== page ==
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One For All Kameleon 8 review: One For All Kameleon 8

One For All Kameleon 8

Stewart Wolpin
2 min read
Review summary

Editor's note: We have changed the rating in this review to reflect recent changes in our rating scale. Click here to find out more.


One For All Kameleon 8

The Good

Unique, stylish design; activity-based control; easy-to-read electroluminescent pad; automatic activation; built-in modem enables updates via telephone.

The Bad

No way to create custom buttons or labels; short battery life; turns off automatically.

The Bottom Line

The Kameleon has an innovative design but is hampered by a lack of customization options.

No other universal remote looks or acts like the Kameleon 8 URC-9960 from One For All. Before you activate the silver-framed unit, its blank interface of blue gel is a mystery. But when you pick up the control, it automatically turns on, and milky icons, numbers, and function labels appear, seeming to rise from the pad's depths and float just under its surface.

Arrayed at the top of the display are eight device icons. Pressing one of them calls up its particular control buttons, sometimes on several "pages." The bright, white-on-blue presentation is easily visible in the dark but fades a bit when the lights are on. And after seven seconds of inactivity, the pad shuts down and turns solid blue again; you have to shake it to reawaken it.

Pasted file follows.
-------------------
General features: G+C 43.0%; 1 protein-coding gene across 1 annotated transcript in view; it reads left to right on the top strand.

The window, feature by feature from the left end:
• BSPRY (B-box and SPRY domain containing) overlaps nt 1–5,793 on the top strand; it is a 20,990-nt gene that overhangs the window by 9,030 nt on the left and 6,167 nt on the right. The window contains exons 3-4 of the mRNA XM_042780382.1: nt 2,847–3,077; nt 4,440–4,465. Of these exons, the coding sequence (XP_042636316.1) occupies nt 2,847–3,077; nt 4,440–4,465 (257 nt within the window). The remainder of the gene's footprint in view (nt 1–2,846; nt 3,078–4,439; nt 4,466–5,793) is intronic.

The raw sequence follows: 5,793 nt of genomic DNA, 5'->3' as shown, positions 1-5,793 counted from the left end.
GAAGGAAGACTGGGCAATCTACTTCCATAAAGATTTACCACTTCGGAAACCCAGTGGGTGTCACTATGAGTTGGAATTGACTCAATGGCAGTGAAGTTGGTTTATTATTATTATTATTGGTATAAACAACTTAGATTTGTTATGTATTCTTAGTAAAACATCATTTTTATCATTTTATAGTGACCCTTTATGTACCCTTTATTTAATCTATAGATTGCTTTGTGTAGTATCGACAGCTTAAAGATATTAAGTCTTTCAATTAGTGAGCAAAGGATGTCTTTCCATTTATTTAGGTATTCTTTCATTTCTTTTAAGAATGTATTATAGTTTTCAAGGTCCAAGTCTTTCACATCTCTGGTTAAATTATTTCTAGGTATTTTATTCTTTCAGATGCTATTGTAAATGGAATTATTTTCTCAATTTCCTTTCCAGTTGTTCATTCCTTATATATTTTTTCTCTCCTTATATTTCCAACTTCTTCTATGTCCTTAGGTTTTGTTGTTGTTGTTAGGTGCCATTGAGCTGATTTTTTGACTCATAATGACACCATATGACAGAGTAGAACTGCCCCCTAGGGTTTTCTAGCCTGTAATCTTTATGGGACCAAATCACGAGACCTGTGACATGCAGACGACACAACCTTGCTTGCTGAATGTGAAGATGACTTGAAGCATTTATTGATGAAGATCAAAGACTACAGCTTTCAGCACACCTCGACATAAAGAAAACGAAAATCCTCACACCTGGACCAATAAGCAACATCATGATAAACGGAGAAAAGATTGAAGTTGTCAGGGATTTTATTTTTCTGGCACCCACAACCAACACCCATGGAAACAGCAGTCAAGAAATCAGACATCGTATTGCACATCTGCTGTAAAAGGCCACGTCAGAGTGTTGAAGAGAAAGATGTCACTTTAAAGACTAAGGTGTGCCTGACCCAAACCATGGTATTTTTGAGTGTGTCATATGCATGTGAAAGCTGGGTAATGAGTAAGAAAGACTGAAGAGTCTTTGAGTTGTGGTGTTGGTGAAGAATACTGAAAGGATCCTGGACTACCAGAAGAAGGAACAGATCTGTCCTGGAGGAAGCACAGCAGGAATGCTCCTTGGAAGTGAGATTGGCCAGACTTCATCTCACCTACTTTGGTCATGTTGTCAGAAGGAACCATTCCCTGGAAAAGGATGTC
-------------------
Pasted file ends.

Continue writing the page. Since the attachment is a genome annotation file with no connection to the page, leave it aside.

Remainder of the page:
Like most universal remotes, the Kameleon can either learn commands from other remotes or operate according to the programming codes listed in its manual. Additionally, thanks to its built-in acoustic modem, the control can download new device codes while you're on the phone with tech support; all you have to do is hold the unit to your receiver. A punch-through feature creates universal volume adjustment and channel selection. A bit of animation lets you know when the Kameleon has carried out your orders.

The Kameleon doesn't provide button customization. You can remap unused keys, but all the labels are unalterable, so you have to remember where you put your commands. Furthermore, the absence of real buttons means you can't feel your way to what you want.

The Kameleon's IR dispersal is not as wide as that of other remotes, so system on/off macros may be problematic. Also, the unit seemed to turn on whenever we walked by it. After just two weeks, we had to replace the four AAA batteries.

The Kameleon looks great and has a growing number of fans, but we'd settle for a less attractive remote with more flexibility.


One For All Kameleon 8

Score Breakdown

Design 5Features 6Performance 5